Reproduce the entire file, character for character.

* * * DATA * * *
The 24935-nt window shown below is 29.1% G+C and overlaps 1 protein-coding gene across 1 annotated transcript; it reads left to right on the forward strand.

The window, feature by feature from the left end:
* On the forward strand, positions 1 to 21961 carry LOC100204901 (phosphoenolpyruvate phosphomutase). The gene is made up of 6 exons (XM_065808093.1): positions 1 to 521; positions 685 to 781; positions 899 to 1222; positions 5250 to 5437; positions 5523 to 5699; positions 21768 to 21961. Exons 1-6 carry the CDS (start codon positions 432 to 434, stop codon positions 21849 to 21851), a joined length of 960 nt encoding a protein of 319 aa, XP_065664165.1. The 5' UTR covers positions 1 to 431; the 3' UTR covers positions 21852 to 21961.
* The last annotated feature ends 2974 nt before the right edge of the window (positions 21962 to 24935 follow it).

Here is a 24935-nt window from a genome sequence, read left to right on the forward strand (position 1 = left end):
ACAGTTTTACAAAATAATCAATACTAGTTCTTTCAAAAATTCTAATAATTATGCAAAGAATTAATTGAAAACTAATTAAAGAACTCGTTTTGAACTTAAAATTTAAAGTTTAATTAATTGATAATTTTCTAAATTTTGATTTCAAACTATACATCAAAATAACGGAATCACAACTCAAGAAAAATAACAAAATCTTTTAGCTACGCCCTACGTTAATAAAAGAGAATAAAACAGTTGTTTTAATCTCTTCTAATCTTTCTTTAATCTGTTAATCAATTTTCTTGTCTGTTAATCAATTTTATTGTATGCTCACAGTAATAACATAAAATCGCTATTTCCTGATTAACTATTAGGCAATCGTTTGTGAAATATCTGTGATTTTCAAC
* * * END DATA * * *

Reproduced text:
The 24935-nt window shown below is 29.1% G+C and overlaps 1 protein-coding gene across 1 annotated transcript; it reads left to right on the forward strand.

The window, feature by feature from the left end:
* On the forward strand, positions 1 to 21961 carry LOC100204901 (phosphoenolpyruvate phosphomutase). The gene is made up of 6 exons (XM_065808093.1): positions 1 to 521; positions 685 to 781; positions 899 to 1222; positions 5250 to 5437; positions 5523 to 5699; positions 21768 to 21961. Exons 1-6 carry the CDS (start codon positions 432 to 434, stop codon positions 21849 to 21851), a joined length of 960 nt encoding a protein of 319 aa, XP_065664165.1. The 5' UTR covers positions 1 to 431; the 3' UTR covers positions 21852 to 21961.
* The last annotated feature ends 2974 nt before the right edge of the window (positions 21962 to 24935 follow it).

Here is a 24935-nt window from a genome sequence, read left to right on the forward strand (position 1 = left end):
ACAGTTTTACAAAATAATCAATACTAGTTCTTTCAAAAATTCTAATAATTATGCAAAGAATTAATTGAAAACTAATTAAAGAACTCGTTTTGAACTTAAAATTTAAAGTTTAATTAATTGATAATTTTCTAAATTTTGATTTCAAACTATACATCAAAATAACGGAATCACAACTCAAGAAAAATAACAAAATCTTTTAGCTACGCCCTACGTTAATAAAAGAGAATAAAACAGTTGTTTTAATCTCTTCTAATCTTTCTTTAATCTGTTAATCAATTTTCTTGTCTGTTAATCAATTTTATTGTATGCTCACAGTAATAACATAAAATCGCTATTTCCTGATTAACTATTAGGCAATCGTTTGTGAAATATCTGTGATTTTCAAC